Behavioral interventions for an Atmanirbhar toy industry

The growth of the Indian toy industry has been compromised for more than a decade by a deluge of Chinese imports. Recently, the government increased import duties on toys by 200% and made toy quality certification mandatory in order to revive the indigenous industry. However, high import prices may not shift demand to local toys unless a shift in the preferences of Indian consumers accustomed to Chinese toys takes place. With the covid-19 crisis triggering a reconsideration of our beliefs in globalization, never before has this reorientation become as relevant as in 2020.

Behavioral science research suggests that policy interventions best alter people’s habits when favorable changes naturally occur in their environment. In a covid-19 world, consumption habits are witnessing an evolution of their architecture of choice towards safer and quality products. The government has taken due notice of this change with a clear call for “Go-Local”. The toy market is no exception to this trend. This is where the role of behavioral economics becomes paramount in bridging the intention-outcome gap towards development. of an Atmanirbhar toy industry.

The first intervention should be to set a new standard for purchasing safe and good quality Indian made toys compared to cheap and low quality imported toys. The government could incorporate this message into the branding of toys made in India and popularize dedicated toy stores with regional brand logos. Ads can be designed to target children and parents as influencers in building Made in India brand loyalty, as Amul and Maggi did in their marketing campaigns. Schools can observe a “Safe Made in India Toy Day” and further enforce the standard by purchasing local toys from manufacturers through various government education programs.

Second, make it easier to make, sell and buy toys made in India. Uniform import duties and tax rates on goods and services for all categories of goods, without ambiguity of classification, will help toy manufacturers. An easy-to-read business guide to the toy industry, bringing together all the incentives offered by the government along the supply chain, will also be useful. Consumers will also find it easier to purchase Indian-made toys when they are placed at eye level and in attractive corners in stores, department stores, local bazaars, fairs, zoos, and museums, among others. others. Consumers will be even more excited to see local cultural ethics incorporated into product design and toy packaging. Ed-tech startups, for example, can incorporate Indian temple architecture into sets of building blocks, Chatrunga in chess sets, Paches in ludo and Amar-Chitra Katha and Panchatantra themes in general merchandise.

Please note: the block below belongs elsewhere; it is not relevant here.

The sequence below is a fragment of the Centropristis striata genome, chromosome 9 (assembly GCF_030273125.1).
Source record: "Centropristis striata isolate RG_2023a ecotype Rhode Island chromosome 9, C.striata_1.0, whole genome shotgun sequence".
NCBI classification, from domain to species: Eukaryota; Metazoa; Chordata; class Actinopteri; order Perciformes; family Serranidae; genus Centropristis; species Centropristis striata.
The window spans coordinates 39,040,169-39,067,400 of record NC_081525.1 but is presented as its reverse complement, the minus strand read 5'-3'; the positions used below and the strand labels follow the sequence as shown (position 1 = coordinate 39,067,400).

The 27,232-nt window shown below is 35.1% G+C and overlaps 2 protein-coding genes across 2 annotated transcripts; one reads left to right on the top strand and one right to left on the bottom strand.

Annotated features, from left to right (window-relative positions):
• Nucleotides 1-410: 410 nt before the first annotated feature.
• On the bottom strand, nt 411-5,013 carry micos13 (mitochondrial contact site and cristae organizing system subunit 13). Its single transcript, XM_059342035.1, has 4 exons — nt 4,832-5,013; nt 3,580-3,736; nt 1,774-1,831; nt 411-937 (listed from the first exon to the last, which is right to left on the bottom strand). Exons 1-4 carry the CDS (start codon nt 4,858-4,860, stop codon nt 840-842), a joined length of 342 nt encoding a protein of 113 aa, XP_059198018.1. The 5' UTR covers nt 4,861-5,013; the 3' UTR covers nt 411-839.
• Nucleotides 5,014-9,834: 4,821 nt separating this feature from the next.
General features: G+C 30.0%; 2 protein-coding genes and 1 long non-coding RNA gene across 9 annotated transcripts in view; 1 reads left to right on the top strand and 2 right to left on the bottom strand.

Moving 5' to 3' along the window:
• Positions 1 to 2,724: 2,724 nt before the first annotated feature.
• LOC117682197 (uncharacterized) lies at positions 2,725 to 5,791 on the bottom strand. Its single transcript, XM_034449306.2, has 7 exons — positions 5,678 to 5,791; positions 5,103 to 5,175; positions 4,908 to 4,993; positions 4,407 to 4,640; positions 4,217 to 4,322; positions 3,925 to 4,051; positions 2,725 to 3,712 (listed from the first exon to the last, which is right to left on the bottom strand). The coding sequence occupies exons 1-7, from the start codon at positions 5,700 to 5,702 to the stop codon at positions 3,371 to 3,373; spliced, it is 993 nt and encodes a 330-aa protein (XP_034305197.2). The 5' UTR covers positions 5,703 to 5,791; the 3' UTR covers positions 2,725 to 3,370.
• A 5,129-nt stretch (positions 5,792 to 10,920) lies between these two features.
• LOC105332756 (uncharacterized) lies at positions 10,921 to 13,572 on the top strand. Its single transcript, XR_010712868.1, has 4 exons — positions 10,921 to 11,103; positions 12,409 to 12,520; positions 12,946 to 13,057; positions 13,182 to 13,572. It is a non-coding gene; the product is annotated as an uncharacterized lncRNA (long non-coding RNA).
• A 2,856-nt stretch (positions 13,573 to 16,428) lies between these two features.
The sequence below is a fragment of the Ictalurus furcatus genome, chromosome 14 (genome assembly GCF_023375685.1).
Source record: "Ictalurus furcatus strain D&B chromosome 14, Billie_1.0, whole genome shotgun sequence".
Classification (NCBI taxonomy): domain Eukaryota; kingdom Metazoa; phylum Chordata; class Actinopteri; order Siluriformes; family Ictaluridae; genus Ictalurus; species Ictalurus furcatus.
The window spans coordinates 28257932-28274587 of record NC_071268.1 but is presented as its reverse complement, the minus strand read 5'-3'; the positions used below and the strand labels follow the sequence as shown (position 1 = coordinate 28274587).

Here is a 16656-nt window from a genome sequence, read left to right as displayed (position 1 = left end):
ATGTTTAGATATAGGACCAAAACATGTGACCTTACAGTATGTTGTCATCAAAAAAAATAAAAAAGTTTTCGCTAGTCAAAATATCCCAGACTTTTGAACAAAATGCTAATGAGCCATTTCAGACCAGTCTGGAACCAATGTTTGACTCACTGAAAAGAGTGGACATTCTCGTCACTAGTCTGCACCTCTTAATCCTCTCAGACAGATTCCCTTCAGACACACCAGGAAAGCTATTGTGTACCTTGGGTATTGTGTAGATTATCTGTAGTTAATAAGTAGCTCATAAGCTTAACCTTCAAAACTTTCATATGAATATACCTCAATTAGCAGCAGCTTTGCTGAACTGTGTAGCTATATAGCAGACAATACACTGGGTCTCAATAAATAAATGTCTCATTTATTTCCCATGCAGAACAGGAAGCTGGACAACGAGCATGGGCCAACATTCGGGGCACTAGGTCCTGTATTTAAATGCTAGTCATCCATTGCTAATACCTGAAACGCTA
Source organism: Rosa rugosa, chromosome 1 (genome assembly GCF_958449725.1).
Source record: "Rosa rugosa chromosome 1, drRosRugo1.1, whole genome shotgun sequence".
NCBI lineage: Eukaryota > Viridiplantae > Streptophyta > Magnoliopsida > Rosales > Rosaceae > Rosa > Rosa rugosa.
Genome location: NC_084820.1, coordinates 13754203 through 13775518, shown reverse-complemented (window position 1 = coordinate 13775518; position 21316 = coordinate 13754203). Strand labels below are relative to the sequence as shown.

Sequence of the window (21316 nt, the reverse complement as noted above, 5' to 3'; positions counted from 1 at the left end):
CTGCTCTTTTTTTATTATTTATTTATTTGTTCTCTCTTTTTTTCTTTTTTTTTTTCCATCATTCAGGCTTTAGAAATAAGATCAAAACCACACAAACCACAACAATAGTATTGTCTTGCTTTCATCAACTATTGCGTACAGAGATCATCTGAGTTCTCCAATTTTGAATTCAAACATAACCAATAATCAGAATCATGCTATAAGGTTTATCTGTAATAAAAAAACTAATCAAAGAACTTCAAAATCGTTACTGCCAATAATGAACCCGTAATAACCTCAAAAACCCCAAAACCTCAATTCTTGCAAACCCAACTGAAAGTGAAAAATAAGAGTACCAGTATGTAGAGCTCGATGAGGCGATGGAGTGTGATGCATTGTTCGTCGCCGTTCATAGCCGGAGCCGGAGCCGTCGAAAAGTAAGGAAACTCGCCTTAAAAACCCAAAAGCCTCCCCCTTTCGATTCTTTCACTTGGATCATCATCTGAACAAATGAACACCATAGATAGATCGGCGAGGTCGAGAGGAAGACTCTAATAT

Evidence suggests that the ethnocentric preferences of consumers are stronger during the period of youth. Thus, at this stage, it becomes necessary to repeatedly reinforce the messages to reorient the choices of young people towards Made in India toys. Messages invoking country of origin effects, such as “Every rupee purchased from toy made in India provides employment for 5 young Indians”, can be reinforced on billboards, online outlets, shops and other public places. Personalized messages can be sent to consumers thanking them for purchasing a Made in India toy and showing them photographs of craftsmen who will benefit from a new purchase.

The toy market is characterized by wide product differentiation, especially since Chinese imports are opposed to Indian toys. Product differentiation can be realigned in favor of India when positive review reports and customer reviews of toys made in India are disclosed and popularized to generate word of mouth online and offline. In addition, prices for safe and sustainable traditional toys can be instituted to encourage local producers.

Finally, consumers’ aversion to losing cheap imported toys can be reduced by offering a safe and sustainable alternative made in India, such as the Chennapatna wooden educational toys revived by the NGO Maaya Organic and traditional board games. like “Chausar” and ‘pallankuzhi promoted by Sutradhar. These alternatives emphasize the concept of the circular economy as opposed to the linear “make, use and dispose” economy that characterizes low-cost imports. This is demonstrated by the Indian Quality Council survey of December 2019, which found that 67% of imported toys are dangerous for children.

Behavioral tools are therefore essential for building a new indigenous toy story in a post-covid Atmanirbhar Bharat. Adam Smith, in his 1759 book Theory of moral feelings, noted: “For these toy lovers, it is not so much the utility, as the accuracy of the machines which are fitted out to promote them”.

The authors are respectively Deputy Director and Deputy Director in the Department of Economic Affairs of the Ministry of Finance.

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